“This is the result of going through Carleton University’s Lead to Win program, as well as showing up at every single monthly meeting and being actively involved in that community,” Katie said. “I would never have gotten the introduction to the Algonquin department head otherwise. We now have a very competent, hardworking tech team to advise us on technical aspects I didn’t understand or even think about.”

Their hustling efforts have also demonstrated that opportunity can be found in a variety of places. A friend of Katie’s who works in ticket sales at Scotiabank Place provided a critical, high-level introduction.

“We have been able to discuss our earpiece, what kind of game-day entertainment the stadium is looking for which our technology could support, and arrange to carry out initial tests on site during the hockey season,” Katie said.

Down to business

In addition to their hustling activities, Katie and Luke have been focusing on completing the prototype at Algonquin College.

“It’s been a big lesson in project management and keeping on top of student employees who you don’t see every day,” Katie said. “We’ve brought on an outside engineering consultant to help my students tackle a few problems they have been having.”

However, she emphasizes that the problems relate to that most precious of commodities, time, rather than the abilities of the individuals involved.

“My students are very competent and could find solutions to certain technical and software issues, but the real world doesn’t wait for your knowledge to catch up,” Katie said. “Bringing in the consultant is part of the budget we put together with Algonquin at the beginning of the season. Good thing the department head had the foresight to know we may run into problems outside of the students’ area of training and knowledge. The consultant is ultimately to help the students overcome these challenges in the shortest amount of time possible.”

They have also learned how it doesn’t take much to throw off a production schedule. Recently, they sent the only existing versions of several internal components via an expedited postal service to CommentAir’s industrial designer, who had recently moved to Toronto, to determine which design adjustments had to be made to fit the components within the external casing. The package disappeared and was thought lost before it reappeared again a week later.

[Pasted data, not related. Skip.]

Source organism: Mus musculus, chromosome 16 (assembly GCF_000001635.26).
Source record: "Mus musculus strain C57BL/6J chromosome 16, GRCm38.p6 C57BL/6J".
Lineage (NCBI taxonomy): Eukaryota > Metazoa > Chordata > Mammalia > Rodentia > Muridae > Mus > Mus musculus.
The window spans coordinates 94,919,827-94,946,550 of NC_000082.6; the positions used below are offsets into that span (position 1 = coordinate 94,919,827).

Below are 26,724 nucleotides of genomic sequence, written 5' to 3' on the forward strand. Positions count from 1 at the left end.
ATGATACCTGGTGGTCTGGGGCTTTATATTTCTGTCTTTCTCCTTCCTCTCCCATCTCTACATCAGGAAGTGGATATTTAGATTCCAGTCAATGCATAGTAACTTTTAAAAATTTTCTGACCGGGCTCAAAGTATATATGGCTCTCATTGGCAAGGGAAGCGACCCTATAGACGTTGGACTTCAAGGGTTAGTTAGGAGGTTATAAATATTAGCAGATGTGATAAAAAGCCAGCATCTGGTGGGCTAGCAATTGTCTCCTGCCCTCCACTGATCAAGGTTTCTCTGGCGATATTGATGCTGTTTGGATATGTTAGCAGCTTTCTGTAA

“If the package never arrived, we could easily make another one as we have purchased multiple parts,” Katie said. “There was nothing proprietary in what was sent, but it’s the loss of time that was the big killer.”

Katie and Luke continue to manage all of these challenges around their day jobs and the demands of their personal lives.

“It’s all about going that extra mile and finding the inner strength to keep going when all you want to do is fall on your face and give up,” Luke said.

In next month’s instalment, we’ll see how that prototype is coming along, what came of the Sports Management Conference and also explore how Katie and Luke have turned themselves into technology entrepreneurs without having backgrounds in technology.

This is the second article in a continuing monthly series chronicling the growth path of CommentAir Technologies, a startup based in Ottawa, Canada. CommentAir is developing a wireless technology fans can use at sports venues to receive the same real-time commentary as fans watching from their televisions, a wireless technology that also creates a platform for targeted consumer interaction. We invite your feedback.

Francis Moran
Francis Moran
Francis Moran is principal of Francis Moran & Associates, a consultancy that provides business-to-business technology ventures with the strategic counsel required to make their innovations successful in a highly competitive marketplace. Francis can be reached at [email protected]